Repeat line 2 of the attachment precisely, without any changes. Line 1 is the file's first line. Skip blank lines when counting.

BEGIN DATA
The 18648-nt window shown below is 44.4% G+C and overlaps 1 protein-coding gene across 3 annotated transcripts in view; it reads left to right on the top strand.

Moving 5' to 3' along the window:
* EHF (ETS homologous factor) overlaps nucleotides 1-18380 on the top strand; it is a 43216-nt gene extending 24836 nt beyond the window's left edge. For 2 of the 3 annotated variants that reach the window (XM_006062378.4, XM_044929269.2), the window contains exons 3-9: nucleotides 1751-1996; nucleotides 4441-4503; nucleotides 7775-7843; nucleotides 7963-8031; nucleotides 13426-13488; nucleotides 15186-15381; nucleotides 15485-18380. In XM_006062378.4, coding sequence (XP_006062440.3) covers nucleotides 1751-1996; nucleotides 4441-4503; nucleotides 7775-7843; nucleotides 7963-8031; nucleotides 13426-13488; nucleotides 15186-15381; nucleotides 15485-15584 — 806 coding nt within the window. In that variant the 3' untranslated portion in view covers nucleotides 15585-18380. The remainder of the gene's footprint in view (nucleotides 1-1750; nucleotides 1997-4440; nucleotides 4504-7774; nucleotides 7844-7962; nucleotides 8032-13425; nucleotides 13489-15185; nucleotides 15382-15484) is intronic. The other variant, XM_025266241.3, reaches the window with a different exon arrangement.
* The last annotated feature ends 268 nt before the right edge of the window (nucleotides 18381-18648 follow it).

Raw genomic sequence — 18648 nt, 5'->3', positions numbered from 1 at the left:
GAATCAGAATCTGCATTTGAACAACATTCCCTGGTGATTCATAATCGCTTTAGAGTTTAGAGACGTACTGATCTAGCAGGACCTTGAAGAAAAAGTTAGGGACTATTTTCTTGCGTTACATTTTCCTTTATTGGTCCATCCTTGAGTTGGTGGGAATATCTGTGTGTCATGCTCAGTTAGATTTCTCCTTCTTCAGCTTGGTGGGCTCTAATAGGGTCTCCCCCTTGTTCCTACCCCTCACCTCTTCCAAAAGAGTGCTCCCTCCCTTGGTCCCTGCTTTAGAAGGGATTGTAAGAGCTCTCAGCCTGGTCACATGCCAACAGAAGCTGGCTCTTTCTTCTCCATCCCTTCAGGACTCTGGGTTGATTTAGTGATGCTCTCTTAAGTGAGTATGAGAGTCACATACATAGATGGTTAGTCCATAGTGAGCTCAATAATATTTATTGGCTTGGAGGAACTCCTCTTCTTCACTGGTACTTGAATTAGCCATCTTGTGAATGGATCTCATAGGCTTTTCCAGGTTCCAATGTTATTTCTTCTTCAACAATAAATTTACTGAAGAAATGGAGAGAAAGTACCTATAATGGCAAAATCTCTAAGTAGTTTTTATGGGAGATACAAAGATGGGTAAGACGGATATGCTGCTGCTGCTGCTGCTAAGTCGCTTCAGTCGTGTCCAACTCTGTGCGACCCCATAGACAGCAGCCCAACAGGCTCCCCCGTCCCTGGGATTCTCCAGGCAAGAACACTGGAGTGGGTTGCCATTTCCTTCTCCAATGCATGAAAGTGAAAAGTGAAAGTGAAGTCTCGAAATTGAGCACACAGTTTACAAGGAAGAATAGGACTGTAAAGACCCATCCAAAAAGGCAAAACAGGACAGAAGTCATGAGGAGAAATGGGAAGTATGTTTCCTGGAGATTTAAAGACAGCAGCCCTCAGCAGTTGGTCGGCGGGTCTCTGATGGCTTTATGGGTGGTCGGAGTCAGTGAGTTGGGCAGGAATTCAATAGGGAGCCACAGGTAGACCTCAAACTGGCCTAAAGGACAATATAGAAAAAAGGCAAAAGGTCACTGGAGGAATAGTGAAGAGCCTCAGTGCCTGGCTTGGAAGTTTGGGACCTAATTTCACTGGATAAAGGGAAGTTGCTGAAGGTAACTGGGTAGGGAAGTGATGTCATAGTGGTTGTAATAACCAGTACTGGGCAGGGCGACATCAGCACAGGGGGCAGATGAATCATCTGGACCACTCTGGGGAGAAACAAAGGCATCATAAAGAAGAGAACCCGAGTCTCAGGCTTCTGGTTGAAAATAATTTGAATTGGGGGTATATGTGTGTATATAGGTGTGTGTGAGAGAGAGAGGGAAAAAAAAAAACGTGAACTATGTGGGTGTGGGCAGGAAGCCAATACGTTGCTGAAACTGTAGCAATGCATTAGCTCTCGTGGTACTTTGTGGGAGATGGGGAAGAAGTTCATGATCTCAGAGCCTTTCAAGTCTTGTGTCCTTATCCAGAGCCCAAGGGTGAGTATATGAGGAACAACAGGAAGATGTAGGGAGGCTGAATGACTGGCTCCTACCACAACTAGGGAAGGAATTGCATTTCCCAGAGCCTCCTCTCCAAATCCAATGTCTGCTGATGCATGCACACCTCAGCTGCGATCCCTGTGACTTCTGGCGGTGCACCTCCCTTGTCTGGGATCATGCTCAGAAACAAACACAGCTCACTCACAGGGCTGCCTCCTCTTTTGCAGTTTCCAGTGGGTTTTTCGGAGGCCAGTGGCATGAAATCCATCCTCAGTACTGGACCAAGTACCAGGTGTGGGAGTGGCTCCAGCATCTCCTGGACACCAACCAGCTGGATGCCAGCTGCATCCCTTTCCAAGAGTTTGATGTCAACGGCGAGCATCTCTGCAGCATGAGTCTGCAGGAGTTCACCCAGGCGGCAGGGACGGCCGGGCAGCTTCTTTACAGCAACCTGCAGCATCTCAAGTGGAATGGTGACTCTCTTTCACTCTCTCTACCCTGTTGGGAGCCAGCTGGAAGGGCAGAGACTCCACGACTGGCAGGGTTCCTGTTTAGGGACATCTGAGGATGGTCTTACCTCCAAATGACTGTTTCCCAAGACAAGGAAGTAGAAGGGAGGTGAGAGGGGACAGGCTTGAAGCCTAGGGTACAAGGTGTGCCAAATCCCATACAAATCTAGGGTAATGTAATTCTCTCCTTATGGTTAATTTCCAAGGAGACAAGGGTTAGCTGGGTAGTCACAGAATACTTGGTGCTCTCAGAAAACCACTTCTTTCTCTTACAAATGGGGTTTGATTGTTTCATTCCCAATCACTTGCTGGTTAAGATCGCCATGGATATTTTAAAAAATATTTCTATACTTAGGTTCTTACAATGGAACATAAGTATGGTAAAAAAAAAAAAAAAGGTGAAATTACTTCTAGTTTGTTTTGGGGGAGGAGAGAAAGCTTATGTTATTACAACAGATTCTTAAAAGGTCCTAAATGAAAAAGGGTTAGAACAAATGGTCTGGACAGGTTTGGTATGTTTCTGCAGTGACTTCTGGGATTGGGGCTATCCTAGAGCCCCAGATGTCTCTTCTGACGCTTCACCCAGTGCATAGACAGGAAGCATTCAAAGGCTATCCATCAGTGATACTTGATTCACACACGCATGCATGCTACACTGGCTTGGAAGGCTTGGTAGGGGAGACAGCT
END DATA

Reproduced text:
Moving 5' to 3' along the window: